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How walking can benefit people with axial spondyloarthritis, including ankylosing spondylitis

This information is for anyone with axial spondyloarthritis, including people with ankylosing spondylitis

Walking is a simple, free form of exercise

It’s an excellent low impact way of toning your muscles as well as burning some calories.

You can set your own pace with walking according to how you feel day to day and can build up to a full day’s hike if you choose.

Nordic walking

Nordic walking is a much more intensive workout than normal walking and has many health benefits. It uses specially designed poles with a technique similar to the upper body action of classic cross country skiing.  The result is a full body workout, without putting any stress on the joints.

In Nordic walking:

  • The heart rate is higher than when walking normally at the same speed
  • Energy used increases by an average of 20% compared with normal walking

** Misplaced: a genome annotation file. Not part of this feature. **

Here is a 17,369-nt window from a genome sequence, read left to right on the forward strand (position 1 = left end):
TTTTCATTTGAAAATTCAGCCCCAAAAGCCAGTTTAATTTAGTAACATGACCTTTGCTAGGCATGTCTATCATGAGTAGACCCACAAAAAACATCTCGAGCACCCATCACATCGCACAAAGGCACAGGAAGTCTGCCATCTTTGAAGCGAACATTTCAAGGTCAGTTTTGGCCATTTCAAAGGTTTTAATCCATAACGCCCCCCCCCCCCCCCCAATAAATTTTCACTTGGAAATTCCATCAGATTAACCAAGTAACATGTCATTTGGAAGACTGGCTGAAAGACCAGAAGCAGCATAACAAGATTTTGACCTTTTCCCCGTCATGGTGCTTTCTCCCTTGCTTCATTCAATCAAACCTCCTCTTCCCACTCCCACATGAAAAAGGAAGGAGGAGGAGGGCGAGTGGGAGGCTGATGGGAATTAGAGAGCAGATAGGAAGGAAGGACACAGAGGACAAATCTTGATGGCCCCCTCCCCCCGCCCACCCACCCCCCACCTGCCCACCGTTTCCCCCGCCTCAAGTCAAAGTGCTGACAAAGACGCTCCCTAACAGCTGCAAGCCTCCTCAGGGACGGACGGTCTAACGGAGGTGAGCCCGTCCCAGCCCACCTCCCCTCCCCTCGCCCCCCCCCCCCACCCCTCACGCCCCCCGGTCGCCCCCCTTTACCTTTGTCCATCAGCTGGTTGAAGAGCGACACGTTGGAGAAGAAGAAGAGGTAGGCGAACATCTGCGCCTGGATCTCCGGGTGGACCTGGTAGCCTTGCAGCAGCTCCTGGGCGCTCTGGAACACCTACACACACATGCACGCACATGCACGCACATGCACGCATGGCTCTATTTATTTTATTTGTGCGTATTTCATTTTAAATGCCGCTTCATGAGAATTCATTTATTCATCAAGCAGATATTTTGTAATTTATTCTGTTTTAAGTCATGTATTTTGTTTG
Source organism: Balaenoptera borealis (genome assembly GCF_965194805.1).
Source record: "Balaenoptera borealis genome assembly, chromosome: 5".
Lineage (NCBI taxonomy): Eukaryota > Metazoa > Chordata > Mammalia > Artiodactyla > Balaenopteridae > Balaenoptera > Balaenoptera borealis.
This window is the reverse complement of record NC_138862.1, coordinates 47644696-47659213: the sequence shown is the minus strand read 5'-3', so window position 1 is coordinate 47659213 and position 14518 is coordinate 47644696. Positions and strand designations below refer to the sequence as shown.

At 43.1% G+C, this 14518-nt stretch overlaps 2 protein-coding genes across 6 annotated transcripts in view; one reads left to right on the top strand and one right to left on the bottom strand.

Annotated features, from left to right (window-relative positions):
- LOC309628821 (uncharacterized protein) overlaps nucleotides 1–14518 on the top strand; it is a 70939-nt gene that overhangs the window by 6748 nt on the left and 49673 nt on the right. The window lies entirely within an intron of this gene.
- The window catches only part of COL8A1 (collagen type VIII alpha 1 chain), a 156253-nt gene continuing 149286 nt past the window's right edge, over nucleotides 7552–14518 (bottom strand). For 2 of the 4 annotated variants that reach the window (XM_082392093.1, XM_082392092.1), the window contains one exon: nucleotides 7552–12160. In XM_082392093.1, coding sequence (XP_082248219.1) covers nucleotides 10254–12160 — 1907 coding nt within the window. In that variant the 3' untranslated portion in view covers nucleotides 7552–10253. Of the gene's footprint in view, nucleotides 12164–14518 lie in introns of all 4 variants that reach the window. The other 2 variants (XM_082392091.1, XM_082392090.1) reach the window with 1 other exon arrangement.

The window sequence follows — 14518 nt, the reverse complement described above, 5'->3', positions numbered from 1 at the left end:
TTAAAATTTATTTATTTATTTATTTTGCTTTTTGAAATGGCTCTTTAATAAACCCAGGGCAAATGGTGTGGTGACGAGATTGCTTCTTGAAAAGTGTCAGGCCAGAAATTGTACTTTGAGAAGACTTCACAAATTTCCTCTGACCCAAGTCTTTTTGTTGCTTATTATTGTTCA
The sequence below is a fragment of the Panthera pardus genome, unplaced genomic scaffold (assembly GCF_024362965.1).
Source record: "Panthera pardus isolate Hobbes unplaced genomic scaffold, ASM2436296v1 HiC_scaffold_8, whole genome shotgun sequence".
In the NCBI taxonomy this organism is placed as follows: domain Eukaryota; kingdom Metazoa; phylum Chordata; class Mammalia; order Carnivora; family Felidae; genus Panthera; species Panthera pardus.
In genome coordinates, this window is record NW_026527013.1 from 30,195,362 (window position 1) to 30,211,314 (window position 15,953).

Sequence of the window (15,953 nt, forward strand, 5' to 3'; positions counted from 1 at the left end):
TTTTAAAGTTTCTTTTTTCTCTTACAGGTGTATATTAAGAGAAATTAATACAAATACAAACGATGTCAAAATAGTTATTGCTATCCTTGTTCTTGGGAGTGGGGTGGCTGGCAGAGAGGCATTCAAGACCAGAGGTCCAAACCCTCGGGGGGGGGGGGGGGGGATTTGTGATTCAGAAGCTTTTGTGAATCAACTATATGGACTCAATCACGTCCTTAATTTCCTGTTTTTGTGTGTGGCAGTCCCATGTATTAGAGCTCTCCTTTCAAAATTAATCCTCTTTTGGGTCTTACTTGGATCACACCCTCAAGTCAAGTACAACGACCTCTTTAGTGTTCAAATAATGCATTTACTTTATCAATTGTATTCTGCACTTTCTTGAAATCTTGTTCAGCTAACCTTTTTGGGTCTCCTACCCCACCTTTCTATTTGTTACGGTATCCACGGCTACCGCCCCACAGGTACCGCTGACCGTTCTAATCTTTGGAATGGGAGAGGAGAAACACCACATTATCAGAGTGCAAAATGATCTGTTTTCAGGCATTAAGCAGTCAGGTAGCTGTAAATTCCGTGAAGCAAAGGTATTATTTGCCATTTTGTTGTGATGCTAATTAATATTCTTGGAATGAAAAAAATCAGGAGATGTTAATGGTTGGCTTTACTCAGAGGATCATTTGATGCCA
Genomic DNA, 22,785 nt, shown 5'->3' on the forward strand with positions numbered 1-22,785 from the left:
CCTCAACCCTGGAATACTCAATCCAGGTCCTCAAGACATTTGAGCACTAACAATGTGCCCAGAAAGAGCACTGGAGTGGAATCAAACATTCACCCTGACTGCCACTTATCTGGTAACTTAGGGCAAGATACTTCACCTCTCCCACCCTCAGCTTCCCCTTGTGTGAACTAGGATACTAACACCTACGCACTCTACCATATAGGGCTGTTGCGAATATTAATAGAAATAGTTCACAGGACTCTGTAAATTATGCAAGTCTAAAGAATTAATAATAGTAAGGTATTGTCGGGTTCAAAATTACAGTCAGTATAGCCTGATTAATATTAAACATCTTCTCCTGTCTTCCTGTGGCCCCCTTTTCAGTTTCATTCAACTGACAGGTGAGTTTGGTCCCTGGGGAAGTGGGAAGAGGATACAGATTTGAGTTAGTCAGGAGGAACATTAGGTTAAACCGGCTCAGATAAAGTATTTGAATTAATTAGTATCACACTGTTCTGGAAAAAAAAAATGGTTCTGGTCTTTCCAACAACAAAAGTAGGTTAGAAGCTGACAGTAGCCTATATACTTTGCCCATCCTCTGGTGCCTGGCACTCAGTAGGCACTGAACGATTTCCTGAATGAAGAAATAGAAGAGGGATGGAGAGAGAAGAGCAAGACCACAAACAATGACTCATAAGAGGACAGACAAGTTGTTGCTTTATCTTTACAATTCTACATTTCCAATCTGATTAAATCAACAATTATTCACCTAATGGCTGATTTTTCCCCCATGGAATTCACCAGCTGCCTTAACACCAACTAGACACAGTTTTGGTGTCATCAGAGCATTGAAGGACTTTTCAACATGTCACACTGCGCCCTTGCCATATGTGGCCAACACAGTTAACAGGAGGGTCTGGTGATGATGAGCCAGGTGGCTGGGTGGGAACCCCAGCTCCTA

• Cardio respiratory fitness and muscular endurance can improve
  • Nordic walking can reduce muscle tension and pain in the neck and shoulders
  • The mobility of the neck and spine may increase
  • Nordic walking does not aggravate joint and knee problems and may even reduce the load on knees
  • The poles can help with safety on slippery surfaces

It’s important to choose the correct pole length for your height. To work out pole length you  multiply your height in centimetres (cm) by 0.68 and then round it up to the nearest 5cm.

It’s also recommended that you take a training course with either British Nordic Walking or Nordic Walking UK.

University of the West of England are currently offering free Nordic Walking in the Bristol area. Find out more here.


Golf can help to maintain your fitness simply through the amount of walking involved. Some golf courses can mean you walk up to 4 miles!

Golf also helps to maintain both spinal and shoulder range of movement and it also works your core stability.

Although it is a low impact sport, it is important that you do a good warm up before you play a round of golf, and perform stretches at the end of the round in the opposite direction to which you swing your golf club. If you play golf 2 to 3 times a week, additional stretches should include a focus on your shoulders, spine and arms.

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